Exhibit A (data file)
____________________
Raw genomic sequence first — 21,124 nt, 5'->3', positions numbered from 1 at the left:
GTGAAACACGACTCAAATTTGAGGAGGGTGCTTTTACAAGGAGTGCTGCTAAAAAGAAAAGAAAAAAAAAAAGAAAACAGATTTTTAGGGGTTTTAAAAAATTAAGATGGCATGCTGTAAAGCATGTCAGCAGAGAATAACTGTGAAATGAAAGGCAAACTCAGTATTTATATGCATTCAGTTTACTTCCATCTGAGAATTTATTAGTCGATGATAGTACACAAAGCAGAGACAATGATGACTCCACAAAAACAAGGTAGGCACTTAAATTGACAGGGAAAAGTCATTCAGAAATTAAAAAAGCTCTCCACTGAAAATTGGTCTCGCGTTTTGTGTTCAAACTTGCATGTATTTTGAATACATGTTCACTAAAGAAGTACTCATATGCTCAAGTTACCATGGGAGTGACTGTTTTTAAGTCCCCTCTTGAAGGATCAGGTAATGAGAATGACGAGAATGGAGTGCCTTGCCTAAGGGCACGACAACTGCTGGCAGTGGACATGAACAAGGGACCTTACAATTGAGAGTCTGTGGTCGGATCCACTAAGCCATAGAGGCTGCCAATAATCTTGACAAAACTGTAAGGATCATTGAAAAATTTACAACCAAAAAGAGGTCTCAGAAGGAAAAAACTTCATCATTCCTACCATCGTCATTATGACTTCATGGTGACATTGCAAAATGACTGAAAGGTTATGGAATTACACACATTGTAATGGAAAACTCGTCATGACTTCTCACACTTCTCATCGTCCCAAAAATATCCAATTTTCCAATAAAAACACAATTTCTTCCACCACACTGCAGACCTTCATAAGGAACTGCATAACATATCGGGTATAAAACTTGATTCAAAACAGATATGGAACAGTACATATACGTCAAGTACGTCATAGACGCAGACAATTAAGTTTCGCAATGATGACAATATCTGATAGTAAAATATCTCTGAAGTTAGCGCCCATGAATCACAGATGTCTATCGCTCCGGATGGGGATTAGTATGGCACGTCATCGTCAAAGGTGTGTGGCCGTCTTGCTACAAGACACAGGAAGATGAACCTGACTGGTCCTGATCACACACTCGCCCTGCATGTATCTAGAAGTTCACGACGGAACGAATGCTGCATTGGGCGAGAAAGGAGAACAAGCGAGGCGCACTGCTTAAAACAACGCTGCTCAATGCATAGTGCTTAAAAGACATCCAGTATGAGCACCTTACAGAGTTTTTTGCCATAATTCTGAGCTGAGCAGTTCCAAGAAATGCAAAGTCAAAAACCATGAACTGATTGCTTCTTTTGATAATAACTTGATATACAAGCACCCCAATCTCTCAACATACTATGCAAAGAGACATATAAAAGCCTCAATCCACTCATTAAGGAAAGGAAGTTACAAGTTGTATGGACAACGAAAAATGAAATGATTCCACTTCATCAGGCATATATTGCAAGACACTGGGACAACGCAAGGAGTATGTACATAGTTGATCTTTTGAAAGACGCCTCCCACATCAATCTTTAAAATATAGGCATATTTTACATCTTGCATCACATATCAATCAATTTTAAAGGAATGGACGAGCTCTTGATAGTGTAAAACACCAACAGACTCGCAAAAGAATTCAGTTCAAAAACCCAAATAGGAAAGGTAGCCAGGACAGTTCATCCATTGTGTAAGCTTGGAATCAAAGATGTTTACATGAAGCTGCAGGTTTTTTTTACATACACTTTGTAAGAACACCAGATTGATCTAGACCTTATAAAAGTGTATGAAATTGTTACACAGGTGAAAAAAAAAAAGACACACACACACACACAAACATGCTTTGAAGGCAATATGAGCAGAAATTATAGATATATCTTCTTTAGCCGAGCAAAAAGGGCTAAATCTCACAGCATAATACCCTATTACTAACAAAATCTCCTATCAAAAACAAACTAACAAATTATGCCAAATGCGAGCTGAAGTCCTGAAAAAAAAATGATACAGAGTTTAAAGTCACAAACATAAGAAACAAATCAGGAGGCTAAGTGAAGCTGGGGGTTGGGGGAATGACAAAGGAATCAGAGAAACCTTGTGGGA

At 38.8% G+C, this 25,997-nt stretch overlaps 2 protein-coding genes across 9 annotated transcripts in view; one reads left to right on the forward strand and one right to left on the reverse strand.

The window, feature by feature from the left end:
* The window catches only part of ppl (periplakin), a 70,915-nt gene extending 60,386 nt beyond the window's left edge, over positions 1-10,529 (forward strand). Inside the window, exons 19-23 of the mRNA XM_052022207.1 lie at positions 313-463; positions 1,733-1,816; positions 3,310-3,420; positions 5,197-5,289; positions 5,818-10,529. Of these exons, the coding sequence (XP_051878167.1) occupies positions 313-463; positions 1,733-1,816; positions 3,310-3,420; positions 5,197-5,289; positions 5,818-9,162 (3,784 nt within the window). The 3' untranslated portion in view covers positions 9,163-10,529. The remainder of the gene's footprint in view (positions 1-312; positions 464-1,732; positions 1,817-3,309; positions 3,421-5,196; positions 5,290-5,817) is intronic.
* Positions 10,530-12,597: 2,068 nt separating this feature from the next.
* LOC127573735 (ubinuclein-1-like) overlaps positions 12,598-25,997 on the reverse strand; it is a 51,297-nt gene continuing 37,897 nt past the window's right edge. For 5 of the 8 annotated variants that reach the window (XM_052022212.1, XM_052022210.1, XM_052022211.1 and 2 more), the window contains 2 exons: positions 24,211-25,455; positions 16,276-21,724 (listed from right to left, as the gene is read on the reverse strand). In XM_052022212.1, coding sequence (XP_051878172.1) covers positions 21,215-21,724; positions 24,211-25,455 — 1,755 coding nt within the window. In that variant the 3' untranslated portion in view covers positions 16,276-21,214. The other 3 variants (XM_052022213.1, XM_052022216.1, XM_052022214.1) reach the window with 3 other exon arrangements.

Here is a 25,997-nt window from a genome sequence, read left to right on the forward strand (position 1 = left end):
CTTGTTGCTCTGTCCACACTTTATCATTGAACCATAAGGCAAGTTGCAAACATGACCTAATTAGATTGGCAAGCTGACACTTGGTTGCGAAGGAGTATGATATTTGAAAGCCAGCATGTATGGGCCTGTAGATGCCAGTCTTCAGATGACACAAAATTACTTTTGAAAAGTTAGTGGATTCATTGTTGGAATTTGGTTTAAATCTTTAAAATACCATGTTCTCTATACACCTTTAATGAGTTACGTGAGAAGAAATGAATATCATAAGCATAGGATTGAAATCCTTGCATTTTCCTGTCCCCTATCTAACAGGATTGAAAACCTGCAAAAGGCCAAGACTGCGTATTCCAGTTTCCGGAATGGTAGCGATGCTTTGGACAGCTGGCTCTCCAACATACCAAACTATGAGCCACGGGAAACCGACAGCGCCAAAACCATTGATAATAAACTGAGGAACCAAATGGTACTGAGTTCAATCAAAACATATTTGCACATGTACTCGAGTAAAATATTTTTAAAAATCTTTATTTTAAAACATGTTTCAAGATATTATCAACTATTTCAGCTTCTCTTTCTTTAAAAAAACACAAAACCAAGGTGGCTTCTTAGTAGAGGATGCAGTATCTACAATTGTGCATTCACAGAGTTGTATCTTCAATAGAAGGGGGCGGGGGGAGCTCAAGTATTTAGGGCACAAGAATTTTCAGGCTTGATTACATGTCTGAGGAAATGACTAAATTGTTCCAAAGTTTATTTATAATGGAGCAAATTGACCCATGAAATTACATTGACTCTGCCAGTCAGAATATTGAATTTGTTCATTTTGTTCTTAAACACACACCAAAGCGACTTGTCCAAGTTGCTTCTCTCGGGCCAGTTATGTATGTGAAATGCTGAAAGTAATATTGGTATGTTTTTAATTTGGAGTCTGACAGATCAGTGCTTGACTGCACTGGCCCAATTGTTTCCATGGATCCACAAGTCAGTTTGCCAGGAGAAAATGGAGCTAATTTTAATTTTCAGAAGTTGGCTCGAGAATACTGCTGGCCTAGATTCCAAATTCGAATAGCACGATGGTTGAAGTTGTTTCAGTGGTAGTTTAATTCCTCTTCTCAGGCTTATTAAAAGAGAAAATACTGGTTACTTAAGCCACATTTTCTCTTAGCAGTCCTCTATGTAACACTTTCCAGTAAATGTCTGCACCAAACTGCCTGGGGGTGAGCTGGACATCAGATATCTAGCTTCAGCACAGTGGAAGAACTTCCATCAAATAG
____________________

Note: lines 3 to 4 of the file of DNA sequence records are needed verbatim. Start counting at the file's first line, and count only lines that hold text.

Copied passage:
At 38.8% G+C, this 25,997-nt stretch overlaps 2 protein-coding genes across 9 annotated transcripts in view; one reads left to right on the forward strand and one right to left on the reverse strand.

The window, feature by feature from the left end: